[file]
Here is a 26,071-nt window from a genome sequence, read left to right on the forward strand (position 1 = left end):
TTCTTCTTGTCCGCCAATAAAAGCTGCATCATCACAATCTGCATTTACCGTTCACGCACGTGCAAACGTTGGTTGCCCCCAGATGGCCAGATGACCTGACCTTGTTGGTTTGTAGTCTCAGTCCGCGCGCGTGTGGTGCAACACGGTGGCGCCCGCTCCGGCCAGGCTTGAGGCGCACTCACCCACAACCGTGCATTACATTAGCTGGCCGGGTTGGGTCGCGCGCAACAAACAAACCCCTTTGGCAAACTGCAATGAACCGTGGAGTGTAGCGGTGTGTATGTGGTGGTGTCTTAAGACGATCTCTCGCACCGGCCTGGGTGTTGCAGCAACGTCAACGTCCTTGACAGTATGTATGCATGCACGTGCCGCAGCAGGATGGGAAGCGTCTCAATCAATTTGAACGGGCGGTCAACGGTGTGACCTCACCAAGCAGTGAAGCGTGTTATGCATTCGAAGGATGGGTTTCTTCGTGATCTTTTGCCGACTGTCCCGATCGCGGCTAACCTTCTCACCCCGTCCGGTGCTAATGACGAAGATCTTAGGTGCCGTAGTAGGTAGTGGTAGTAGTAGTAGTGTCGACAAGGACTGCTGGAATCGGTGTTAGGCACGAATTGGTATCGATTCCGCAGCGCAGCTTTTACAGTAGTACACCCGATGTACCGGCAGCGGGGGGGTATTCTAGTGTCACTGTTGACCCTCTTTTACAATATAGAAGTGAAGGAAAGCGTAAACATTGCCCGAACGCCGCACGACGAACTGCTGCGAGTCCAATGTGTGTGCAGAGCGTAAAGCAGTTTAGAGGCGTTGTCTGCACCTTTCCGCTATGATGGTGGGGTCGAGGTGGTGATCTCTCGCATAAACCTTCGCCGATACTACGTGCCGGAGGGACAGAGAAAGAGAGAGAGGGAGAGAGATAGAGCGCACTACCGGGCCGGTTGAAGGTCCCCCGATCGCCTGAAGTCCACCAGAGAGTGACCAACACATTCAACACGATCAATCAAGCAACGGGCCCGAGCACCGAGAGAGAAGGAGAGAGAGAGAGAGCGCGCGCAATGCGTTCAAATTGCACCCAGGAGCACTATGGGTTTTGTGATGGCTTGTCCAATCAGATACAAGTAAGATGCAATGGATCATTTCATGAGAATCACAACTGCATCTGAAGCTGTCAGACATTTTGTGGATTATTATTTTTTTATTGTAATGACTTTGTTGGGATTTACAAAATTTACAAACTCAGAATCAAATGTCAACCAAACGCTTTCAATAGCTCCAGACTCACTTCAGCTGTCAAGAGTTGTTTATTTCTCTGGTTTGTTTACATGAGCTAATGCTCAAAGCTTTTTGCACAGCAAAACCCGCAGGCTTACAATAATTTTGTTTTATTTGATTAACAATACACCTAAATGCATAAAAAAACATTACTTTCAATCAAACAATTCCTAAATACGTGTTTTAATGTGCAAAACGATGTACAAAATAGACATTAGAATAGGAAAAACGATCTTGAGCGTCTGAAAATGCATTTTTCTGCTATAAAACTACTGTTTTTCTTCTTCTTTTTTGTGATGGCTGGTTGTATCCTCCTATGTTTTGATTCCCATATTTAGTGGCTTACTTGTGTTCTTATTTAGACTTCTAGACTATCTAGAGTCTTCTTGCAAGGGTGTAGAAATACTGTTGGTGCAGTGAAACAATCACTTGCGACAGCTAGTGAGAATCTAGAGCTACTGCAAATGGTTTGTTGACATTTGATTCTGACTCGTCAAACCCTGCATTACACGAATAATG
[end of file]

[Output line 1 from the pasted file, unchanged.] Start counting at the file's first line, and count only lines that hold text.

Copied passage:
Here is a 26,071-nt window from a genome sequence, read left to right on the forward strand (position 1 = left end):